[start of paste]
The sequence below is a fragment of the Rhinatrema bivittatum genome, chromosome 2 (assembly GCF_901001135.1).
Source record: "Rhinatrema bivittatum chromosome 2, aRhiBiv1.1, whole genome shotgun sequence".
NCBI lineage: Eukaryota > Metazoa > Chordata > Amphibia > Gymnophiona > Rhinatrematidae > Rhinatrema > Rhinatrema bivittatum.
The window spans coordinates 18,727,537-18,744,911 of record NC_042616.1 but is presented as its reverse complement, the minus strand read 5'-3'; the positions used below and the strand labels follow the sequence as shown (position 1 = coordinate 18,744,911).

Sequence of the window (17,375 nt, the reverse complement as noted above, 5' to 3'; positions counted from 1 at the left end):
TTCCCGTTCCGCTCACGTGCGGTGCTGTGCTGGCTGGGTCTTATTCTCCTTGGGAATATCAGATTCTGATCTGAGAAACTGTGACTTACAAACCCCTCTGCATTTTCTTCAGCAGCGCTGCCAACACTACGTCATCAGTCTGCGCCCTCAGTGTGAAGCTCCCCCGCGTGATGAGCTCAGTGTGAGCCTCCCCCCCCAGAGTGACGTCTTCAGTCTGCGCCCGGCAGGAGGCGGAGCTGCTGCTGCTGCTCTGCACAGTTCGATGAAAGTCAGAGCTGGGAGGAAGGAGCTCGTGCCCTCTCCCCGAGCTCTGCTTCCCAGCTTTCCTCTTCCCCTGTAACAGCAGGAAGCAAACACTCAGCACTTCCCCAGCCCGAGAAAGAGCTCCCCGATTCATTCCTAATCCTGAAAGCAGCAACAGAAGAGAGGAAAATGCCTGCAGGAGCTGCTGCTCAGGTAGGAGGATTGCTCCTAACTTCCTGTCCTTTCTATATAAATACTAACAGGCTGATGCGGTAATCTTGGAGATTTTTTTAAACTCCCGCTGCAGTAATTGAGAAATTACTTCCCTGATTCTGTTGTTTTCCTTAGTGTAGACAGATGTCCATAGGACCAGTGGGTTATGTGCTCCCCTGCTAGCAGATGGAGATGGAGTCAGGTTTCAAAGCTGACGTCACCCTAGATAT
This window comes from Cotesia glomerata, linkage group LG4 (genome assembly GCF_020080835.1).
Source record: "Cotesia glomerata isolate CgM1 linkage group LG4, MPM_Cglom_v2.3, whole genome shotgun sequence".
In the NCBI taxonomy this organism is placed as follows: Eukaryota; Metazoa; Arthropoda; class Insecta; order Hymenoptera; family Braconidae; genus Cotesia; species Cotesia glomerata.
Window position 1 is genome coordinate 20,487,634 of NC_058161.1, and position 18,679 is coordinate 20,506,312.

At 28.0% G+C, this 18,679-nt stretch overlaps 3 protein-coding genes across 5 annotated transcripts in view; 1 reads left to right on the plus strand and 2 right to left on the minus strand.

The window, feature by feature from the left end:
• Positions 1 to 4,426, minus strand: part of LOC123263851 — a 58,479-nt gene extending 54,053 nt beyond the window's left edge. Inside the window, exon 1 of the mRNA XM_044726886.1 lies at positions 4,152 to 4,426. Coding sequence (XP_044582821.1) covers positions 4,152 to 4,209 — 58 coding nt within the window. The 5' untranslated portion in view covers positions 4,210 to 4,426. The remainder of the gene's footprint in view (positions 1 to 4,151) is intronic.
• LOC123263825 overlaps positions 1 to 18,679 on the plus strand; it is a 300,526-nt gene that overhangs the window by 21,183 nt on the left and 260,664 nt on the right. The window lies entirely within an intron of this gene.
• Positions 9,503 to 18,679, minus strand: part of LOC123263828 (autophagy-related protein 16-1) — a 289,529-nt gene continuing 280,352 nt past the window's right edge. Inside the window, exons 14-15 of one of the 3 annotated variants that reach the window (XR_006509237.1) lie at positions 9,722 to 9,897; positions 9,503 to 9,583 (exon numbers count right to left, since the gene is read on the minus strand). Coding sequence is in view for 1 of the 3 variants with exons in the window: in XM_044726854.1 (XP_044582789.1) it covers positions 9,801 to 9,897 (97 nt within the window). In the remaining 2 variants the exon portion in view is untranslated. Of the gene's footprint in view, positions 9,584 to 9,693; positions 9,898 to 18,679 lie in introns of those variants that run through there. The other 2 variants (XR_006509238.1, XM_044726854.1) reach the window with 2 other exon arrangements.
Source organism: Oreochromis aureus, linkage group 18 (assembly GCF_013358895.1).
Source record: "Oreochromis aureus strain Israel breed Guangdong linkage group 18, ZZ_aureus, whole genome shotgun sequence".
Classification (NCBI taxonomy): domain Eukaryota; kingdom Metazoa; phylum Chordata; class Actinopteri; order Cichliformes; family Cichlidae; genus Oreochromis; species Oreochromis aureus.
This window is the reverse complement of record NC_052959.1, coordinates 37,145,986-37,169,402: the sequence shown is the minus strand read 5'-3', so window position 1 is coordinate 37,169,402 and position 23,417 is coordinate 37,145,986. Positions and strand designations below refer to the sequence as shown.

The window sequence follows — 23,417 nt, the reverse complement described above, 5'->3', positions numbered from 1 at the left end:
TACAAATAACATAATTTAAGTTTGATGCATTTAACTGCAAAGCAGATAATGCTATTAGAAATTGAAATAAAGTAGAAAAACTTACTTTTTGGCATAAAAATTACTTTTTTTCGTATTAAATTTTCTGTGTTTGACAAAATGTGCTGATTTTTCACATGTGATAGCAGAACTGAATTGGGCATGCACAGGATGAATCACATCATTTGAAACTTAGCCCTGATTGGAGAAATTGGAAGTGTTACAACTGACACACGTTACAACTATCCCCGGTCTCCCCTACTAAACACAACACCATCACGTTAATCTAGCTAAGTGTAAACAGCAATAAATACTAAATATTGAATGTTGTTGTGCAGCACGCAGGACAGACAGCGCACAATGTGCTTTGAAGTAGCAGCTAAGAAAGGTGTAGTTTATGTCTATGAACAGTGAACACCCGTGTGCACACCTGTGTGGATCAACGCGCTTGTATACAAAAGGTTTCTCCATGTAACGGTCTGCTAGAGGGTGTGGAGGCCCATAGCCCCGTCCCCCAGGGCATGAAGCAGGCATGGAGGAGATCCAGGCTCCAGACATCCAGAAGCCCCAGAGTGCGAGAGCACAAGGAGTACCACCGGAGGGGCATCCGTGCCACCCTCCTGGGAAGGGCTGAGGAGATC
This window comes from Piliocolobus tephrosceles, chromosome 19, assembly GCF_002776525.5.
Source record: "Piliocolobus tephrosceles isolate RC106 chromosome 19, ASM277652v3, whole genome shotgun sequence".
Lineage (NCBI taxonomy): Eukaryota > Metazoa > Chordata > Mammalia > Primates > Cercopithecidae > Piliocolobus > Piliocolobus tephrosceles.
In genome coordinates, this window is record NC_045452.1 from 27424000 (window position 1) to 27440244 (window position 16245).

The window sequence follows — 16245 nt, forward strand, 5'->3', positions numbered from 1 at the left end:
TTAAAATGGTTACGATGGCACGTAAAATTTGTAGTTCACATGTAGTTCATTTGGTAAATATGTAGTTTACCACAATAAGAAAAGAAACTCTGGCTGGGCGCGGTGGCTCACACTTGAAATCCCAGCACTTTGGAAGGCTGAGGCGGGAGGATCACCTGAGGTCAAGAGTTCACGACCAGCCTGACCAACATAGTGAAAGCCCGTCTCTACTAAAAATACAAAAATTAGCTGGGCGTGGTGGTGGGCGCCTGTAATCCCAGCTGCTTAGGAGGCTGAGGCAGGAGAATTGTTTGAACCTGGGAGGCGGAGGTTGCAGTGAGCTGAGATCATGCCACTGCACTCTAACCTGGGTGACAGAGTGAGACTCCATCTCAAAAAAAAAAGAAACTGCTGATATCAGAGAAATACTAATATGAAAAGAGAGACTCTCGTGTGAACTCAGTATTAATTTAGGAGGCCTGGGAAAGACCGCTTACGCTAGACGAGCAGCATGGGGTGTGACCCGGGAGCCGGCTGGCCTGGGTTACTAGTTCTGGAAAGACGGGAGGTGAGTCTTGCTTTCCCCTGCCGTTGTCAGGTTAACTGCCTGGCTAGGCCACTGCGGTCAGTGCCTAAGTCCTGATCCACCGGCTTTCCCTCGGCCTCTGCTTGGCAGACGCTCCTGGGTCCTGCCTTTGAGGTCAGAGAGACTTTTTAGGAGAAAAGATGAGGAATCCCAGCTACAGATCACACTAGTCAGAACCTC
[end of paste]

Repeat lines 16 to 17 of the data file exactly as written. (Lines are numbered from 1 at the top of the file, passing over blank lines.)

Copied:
Source organism: Oreochromis aureus, linkage group 18 (assembly GCF_013358895.1).
Source record: "Oreochromis aureus strain Israel breed Guangdong linkage group 18, ZZ_aureus, whole genome shotgun sequence".